In this context of zero accountability, it’s no wonder that CBP and DHS also have a massive corruption problem. In December 2016, a New York Times investigation found evidence over 10 years of nearly 200 DHS employees and contract workers taking nearly $15 million in bribes. A separate report found that “[s]ince 2016, there have been 40 cases of corruption-related charges against CBP employees, including 13 since Trump took office.”

Simply put, CBP is a rogue agency. Its modus operandi is to brutalize and extort immigrants, as well as US citizens, with whom its agents come into contact—and to then sweep these abuses under the rug.

Nor is this merely a problem of the Trump era. Systemic abuse and corruption at CBP existed during the Bush and Obama eras, as well. During the Obama administration, far too little was done to address the problem, although the administration did convene a “CBP Integrity Advisory Panel” that concluded that corruption and lack of accountability remained serious problems.

It’s clear from CBP’s extensive record of killing, abusing, and stealing—and its failure to ever hold itself accountable—cannot be expected to fix itself. A complete overhaul is needed.

And yet, who will take charge of this? An overhaul—let alone a complete one—is unlikely to come from the current administration, which has spent the last 16 months egging on this abusive, corrupt agency. Indeed, upon taking office, Donald Trump immediately called for funding for 5,000 more border agents, while reducing hiring standards, including the requirement that all agents take polygraph tests (a test that that nearly two-thirds of applicants currently fail, according to an Associated Press investigation). After these efforts faltered, in early 2018 Trump proposed a 22 percent increase to CBP and Immigration and Customs Enforcement (ICE) to, among other things, hire 750 more Border Patrol officers and 2,000 additional ICE agents.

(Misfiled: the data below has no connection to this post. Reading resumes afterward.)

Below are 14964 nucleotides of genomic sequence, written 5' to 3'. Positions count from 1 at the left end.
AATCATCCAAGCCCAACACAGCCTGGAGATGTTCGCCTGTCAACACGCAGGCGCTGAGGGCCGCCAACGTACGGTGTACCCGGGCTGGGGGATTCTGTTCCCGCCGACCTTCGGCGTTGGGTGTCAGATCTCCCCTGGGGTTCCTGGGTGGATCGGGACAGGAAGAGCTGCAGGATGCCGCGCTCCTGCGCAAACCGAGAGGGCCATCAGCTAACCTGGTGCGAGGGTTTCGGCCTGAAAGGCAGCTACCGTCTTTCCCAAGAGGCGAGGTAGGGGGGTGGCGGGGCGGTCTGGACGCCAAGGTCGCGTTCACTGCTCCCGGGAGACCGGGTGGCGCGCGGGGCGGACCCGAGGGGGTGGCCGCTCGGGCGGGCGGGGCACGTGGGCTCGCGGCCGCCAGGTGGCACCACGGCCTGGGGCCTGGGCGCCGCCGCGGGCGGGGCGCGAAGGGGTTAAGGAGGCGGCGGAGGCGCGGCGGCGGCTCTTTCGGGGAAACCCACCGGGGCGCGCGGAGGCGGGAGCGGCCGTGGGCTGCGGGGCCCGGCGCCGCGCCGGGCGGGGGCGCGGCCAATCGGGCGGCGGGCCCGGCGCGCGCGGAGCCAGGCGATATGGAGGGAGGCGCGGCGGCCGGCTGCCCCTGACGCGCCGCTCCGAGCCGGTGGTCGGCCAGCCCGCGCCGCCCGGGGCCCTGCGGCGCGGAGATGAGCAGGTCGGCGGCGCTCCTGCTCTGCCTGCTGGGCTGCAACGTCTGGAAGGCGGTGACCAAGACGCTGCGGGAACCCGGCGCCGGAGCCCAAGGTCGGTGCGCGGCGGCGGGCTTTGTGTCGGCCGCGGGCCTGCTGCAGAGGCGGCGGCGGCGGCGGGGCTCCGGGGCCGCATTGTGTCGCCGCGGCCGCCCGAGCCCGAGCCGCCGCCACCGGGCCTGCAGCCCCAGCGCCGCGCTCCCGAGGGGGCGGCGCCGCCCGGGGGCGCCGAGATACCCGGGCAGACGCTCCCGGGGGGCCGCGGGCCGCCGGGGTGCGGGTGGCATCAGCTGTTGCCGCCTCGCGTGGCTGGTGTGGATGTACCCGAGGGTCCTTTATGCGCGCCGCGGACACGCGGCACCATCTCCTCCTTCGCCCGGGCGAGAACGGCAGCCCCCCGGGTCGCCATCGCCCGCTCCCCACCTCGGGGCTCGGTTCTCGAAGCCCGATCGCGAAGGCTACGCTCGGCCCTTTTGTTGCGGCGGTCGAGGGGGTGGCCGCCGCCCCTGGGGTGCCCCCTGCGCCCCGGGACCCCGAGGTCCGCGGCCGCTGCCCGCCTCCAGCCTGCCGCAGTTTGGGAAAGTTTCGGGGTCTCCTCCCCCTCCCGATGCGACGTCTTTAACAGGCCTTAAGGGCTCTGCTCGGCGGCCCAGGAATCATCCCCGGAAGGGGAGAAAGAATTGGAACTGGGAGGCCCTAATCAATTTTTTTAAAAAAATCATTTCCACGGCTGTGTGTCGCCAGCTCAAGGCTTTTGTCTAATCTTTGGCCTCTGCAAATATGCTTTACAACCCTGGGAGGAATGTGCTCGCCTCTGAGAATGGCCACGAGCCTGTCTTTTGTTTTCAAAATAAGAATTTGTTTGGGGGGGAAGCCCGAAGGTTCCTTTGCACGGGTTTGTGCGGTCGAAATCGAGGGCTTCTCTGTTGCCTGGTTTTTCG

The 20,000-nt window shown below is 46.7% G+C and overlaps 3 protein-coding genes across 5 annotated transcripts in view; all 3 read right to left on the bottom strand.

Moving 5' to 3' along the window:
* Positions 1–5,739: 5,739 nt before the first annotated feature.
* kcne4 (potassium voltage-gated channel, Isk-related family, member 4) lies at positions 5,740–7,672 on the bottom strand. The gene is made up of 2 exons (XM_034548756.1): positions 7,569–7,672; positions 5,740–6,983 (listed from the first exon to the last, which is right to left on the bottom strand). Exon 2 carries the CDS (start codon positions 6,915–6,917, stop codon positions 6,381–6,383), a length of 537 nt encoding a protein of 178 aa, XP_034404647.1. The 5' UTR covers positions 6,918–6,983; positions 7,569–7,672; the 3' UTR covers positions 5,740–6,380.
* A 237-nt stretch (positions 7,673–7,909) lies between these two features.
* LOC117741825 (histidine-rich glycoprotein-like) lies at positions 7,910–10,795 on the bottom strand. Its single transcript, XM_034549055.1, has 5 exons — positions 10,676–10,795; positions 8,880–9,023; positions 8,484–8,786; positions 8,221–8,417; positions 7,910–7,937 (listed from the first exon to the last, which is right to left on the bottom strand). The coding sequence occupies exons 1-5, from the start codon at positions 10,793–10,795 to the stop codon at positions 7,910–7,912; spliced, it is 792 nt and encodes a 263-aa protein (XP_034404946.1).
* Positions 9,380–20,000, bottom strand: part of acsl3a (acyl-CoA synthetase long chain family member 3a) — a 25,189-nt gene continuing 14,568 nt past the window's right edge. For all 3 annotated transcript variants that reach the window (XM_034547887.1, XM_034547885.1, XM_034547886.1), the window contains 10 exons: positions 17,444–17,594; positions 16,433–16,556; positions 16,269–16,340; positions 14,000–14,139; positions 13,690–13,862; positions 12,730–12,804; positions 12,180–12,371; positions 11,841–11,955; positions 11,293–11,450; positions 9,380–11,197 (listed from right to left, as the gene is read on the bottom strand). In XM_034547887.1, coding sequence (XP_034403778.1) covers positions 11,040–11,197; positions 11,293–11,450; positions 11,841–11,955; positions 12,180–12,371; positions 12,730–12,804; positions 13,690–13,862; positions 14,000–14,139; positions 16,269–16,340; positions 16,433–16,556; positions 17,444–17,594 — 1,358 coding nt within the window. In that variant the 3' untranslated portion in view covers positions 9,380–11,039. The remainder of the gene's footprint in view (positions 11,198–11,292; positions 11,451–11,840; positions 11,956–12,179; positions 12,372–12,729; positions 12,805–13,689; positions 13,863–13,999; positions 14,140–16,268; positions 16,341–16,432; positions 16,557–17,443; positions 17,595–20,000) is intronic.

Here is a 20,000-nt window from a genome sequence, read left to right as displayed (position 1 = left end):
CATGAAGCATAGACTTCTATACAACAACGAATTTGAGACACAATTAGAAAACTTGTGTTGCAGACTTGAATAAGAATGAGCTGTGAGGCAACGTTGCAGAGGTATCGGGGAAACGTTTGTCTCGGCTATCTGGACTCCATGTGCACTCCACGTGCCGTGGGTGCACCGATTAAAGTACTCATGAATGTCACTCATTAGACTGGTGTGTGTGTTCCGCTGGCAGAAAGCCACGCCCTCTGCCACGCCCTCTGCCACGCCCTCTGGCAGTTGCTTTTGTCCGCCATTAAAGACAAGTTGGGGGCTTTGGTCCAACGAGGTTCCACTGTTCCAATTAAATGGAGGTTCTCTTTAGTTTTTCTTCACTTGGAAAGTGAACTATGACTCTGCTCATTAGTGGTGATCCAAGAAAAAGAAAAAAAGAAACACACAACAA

At the same time, the Trump administration has worked relentlessly to vilify and expel immigrants—by terminating Deferred Action for Childhood Arrivals for Dreamers, ending Temporary Protected Status for those who fled war-torn and disaster-stricken countries, and adopting a policy to separate children from their parents at the border. These actions, too, have helped seed the ground for CBP abuses.

In the face of such government-sanctioned impunity, progressives and Democrats must act. They can, and must, use upcoming federal budget negotiations, in which Democrats have leverage even in the minority, to reject any new funding for CBP and to insist on increased transparency and accountability.

More specifically, while also drawing a line in the sand against Trump’s bigotry-infused border wall, congressional Democrats should refuse outright any proposal that increases funding to CBP, especially for the hiring of new Border Patrol agents. And they should insist not just on body cameras for all CBP agents, but also for more oversight investigators, the collection of data on all CBP stops, and the curtailing of warrantless search powers for CBP agents.

Claudia Gómez González and her family deserve justice. So too do the 97 other people killed by CBP since 2003. With a radical overhaul out of reach for now, we must begin by forcefully rejecting Trump’s effort to expand this out-of-control agency and insist on transparency and accountability.